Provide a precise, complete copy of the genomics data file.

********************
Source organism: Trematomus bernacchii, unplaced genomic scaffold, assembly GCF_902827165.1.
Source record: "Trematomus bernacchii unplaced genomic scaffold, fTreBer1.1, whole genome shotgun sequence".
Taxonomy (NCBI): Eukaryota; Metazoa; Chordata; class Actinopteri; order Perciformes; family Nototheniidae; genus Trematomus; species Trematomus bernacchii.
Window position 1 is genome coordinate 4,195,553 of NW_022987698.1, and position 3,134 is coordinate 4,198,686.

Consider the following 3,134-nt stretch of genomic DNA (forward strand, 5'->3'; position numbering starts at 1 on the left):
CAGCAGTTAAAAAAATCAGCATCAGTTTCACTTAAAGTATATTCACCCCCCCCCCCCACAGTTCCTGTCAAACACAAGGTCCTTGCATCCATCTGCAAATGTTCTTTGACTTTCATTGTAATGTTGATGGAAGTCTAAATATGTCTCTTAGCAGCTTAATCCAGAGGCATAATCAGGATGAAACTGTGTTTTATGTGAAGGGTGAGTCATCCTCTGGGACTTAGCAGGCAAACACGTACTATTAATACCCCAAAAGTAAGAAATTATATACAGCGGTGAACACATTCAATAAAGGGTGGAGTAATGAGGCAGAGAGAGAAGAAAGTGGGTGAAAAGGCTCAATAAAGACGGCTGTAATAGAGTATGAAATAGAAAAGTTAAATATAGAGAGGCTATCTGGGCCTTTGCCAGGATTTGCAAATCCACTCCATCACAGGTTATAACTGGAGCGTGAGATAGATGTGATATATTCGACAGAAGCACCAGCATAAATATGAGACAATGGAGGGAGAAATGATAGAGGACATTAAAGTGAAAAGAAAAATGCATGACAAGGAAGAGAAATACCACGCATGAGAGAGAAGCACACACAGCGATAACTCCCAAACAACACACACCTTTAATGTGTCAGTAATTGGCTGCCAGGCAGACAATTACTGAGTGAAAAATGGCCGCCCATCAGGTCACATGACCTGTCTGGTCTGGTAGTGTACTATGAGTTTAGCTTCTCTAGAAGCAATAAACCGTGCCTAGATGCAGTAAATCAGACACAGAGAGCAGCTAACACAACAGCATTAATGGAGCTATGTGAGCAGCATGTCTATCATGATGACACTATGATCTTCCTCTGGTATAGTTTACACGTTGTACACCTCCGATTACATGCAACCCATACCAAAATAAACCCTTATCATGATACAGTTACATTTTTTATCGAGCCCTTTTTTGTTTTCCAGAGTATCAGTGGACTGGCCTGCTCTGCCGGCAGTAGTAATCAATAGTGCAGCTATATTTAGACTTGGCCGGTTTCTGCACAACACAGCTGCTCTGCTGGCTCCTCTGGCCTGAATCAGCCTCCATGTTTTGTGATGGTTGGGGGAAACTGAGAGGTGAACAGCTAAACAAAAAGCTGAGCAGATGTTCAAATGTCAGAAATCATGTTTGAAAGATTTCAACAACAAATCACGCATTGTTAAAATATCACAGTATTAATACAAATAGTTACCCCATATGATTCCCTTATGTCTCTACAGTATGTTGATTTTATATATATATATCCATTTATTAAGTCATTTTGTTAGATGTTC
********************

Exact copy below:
Source organism: Trematomus bernacchii, unplaced genomic scaffold, assembly GCF_902827165.1.
Source record: "Trematomus bernacchii unplaced genomic scaffold, fTreBer1.1, whole genome shotgun sequence".
Taxonomy (NCBI): Eukaryota; Metazoa; Chordata; class Actinopteri; order Perciformes; family Nototheniidae; genus Trematomus; species Trematomus bernacchii.
Window position 1 is genome coordinate 4,195,553 of NW_022987698.1, and position 3,134 is coordinate 4,198,686.

Consider the following 3,134-nt stretch of genomic DNA (forward strand, 5'->3'; position numbering starts at 1 on the left):
CAGCAGTTAAAAAAATCAGCATCAGTTTCACTTAAAGTATATTCACCCCCCCCCCCCACAGTTCCTGTCAAACACAAGGTCCTTGCATCCATCTGCAAATGTTCTTTGACTTTCATTGTAATGTTGATGGAAGTCTAAATATGTCTCTTAGCAGCTTAATCCAGAGGCATAATCAGGATGAAACTGTGTTTTATGTGAAGGGTGAGTCATCCTCTGGGACTTAGCAGGCAAACACGTACTATTAATACCCCAAAAGTAAGAAATTATATACAGCGGTGAACACATTCAATAAAGGGTGGAGTAATGAGGCAGAGAGAGAAGAAAGTGGGTGAAAAGGCTCAATAAAGACGGCTGTAATAGAGTATGAAATAGAAAAGTTAAATATAGAGAGGCTATCTGGGCCTTTGCCAGGATTTGCAAATCCACTCCATCACAGGTTATAACTGGAGCGTGAGATAGATGTGATATATTCGACAGAAGCACCAGCATAAATATGAGACAATGGAGGGAGAAATGATAGAGGACATTAAAGTGAAAAGAAAAATGCATGACAAGGAAGAGAAATACCACGCATGAGAGAGAAGCACACACAGCGATAACTCCCAAACAACACACACCTTTAATGTGTCAGTAATTGGCTGCCAGGCAGACAATTACTGAGTGAAAAATGGCCGCCCATCAGGTCACATGACCTGTCTGGTCTGGTAGTGTACTATGAGTTTAGCTTCTCTAGAAGCAATAAACCGTGCCTAGATGCAGTAAATCAGACACAGAGAGCAGCTAACACAACAGCATTAATGGAGCTATGTGAGCAGCATGTCTATCATGATGACACTATGATCTTCCTCTGGTATAGTTTACACGTTGTACACCTCCGATTACATGCAACCCATACCAAAATAAACCCTTATCATGATACAGTTACATTTTTTATCGAGCCCTTTTTTGTTTTCCAGAGTATCAGTGGACTGGCCTGCTCTGCCGGCAGTAGTAATCAATAGTGCAGCTATATTTAGACTTGGCCGGTTTCTGCACAACACAGCTGCTCTGCTGGCTCCTCTGGCCTGAATCAGCCTCCATGTTTTGTGATGGTTGGGGGAAACTGAGAGGTGAACAGCTAAACAAAAAGCTGAGCAGATGTTCAAATGTCAGAAATCATGTTTGAAAGATTTCAACAACAAATCACGCATTGTTAAAATATCACAGTATTAATACAAATAGTTACCCCATATGATTCCCTTATGTCTCTACAGTATGTTGATTTTATATATATATATCCATTTATTAAGTCATTTTGTTAGATGTTC